Wednesday, August 10, 2016
The Monster's Daughter by Michelle Pretorius
In 1901 during the Boer War, a doctor at a British war camp in South Africa experiments on Boer prisoners, hoping to create a master race. He creates many sad births of children who die soon after, most horribly deformed. But he does create two children who survive. Tessa and Ben both manage to escape the camp by various means. Tessa is raised by a loving family while Ben survives a harsh orphanage. They meet in school and become friends.
Fast forward to 1910. Alet Berg is a young police officer, sent to a remote village after her shining debut ends in disgrace. Anyone else would have been fired but she is the daughter of one of the most powerful police officers in the country and is given a chance to redeem herself. The small village doesn't suit Alet at all, who longs for action. Instead she is in a place where an occasional car wreck or lost cattle makes up the daily routine.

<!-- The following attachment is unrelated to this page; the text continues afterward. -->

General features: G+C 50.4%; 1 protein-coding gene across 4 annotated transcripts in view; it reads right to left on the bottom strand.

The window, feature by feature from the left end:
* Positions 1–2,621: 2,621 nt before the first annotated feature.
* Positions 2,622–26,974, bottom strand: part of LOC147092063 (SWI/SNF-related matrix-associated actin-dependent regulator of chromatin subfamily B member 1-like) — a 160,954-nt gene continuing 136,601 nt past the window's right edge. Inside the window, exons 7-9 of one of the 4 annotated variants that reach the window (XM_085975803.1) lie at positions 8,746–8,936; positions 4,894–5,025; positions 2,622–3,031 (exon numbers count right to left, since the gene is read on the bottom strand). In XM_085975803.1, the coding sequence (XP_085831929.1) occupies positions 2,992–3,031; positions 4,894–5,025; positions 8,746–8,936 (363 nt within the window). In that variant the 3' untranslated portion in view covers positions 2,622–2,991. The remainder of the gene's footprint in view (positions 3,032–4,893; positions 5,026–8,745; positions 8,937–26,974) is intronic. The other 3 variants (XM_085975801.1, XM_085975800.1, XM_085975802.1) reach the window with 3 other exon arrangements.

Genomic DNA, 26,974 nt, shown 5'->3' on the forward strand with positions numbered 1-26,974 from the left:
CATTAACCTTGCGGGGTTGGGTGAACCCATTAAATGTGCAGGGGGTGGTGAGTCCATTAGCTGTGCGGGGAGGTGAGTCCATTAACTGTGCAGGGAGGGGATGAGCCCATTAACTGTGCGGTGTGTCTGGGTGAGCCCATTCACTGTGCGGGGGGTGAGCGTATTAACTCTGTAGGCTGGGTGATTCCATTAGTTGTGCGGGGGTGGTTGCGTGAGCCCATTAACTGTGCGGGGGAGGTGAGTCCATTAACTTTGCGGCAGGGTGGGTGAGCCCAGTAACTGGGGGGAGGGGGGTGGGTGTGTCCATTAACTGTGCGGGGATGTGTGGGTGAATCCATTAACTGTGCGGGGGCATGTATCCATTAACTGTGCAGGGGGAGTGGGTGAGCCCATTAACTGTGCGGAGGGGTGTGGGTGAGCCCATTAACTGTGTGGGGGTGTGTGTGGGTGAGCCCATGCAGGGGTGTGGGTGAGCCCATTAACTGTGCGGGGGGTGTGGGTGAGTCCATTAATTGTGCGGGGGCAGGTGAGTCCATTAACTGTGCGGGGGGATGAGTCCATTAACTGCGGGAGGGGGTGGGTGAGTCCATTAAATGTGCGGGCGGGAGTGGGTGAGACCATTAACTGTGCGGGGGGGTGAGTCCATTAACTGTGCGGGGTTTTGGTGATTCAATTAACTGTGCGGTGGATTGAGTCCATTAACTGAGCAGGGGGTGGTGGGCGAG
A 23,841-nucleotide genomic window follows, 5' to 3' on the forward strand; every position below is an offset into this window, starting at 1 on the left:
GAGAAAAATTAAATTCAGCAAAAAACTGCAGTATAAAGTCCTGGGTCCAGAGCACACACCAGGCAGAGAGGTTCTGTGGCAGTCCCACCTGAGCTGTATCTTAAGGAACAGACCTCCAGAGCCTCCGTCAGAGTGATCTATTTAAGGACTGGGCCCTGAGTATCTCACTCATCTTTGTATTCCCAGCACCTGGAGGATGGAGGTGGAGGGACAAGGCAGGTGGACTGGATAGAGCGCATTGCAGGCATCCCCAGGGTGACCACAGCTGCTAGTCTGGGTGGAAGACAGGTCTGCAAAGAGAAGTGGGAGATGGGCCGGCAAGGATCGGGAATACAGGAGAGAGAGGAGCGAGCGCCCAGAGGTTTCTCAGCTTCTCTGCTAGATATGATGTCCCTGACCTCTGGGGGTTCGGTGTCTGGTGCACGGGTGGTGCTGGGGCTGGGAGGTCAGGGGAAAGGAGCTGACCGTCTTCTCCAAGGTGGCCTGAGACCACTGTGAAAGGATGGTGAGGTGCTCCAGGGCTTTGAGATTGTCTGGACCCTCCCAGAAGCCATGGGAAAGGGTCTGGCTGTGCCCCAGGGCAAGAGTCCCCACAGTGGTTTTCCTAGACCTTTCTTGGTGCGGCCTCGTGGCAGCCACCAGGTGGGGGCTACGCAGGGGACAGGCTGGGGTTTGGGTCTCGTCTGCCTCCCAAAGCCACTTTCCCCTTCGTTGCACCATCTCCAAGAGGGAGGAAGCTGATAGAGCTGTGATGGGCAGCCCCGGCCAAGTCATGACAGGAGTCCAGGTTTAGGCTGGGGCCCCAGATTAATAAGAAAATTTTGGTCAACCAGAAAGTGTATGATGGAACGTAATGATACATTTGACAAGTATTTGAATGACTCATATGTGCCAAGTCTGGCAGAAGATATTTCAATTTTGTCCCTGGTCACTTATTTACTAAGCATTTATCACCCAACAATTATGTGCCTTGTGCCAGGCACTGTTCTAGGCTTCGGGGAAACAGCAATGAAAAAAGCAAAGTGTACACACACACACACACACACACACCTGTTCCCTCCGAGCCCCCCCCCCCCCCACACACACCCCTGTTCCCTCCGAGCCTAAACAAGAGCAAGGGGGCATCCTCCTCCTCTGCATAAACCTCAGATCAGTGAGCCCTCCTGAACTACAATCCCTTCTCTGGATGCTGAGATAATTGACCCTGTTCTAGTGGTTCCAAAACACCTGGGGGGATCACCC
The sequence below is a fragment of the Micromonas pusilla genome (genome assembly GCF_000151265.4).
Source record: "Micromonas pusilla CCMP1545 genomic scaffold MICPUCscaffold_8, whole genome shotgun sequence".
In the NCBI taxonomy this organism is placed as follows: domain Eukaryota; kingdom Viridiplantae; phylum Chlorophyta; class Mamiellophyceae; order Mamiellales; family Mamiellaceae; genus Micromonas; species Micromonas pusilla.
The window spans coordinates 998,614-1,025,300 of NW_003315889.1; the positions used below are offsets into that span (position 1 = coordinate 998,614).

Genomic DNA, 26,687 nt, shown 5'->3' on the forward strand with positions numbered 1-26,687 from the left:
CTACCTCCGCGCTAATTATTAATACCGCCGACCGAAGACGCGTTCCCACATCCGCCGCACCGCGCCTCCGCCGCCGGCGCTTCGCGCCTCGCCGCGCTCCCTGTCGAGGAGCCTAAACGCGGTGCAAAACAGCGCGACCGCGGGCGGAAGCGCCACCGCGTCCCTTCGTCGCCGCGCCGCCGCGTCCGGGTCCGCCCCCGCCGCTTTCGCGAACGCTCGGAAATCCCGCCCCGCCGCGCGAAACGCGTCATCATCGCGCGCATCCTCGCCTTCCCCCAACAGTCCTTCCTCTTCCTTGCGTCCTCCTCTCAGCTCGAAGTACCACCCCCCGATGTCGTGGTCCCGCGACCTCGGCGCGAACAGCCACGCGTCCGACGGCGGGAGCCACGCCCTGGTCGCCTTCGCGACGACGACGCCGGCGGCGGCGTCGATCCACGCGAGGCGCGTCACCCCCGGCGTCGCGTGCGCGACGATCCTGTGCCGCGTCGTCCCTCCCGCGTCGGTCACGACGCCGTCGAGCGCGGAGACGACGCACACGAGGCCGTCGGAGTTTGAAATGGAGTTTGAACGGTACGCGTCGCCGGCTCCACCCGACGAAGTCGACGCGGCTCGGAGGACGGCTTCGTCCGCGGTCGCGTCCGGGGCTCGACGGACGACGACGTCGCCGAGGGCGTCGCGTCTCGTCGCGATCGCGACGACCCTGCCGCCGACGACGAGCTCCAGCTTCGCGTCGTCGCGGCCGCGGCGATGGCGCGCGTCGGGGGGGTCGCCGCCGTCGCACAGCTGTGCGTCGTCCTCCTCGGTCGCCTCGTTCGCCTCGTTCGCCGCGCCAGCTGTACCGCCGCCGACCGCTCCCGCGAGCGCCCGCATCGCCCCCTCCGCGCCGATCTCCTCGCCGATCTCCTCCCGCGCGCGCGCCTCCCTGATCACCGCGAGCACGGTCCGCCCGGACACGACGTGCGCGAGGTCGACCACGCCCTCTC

Then there is a murder. An elderly woman, Theresa, has been found killed and burned. Alet is excited to try to solve the case but nothing makes sense. She can't find out anything about Theresa's background, at least nothing that makes sense. Alet is friends with Theresa's daughter, Tillie, but even Tillie knows almost nothing about her mother. As Alet doggedly digs into the past, she uncovers evidence of a serial killer who seems to have been killing for decades; a case her father never managed to solve. Is there a connection between the serial killer and what has happened to Theresa? Could Theresa be someone else entirely, connected to Tessa?
Michelle Pretorius's debut novel is making waves and it should. It is an interesting mix of South African politics, police procedural and science fiction. It highlights the fact that whenever there is a power differential, those on the side with power will do anything to try to retain it, but that over time, power will shift and those who performed systematic crimes will be brought to justice. It is a complex story, told through the filter of racism and politics, that will enthrall the reader and that highlights Pretorius's debut as an exciting new author. This book is recommended for readers of mysteries as well as those of historical fiction.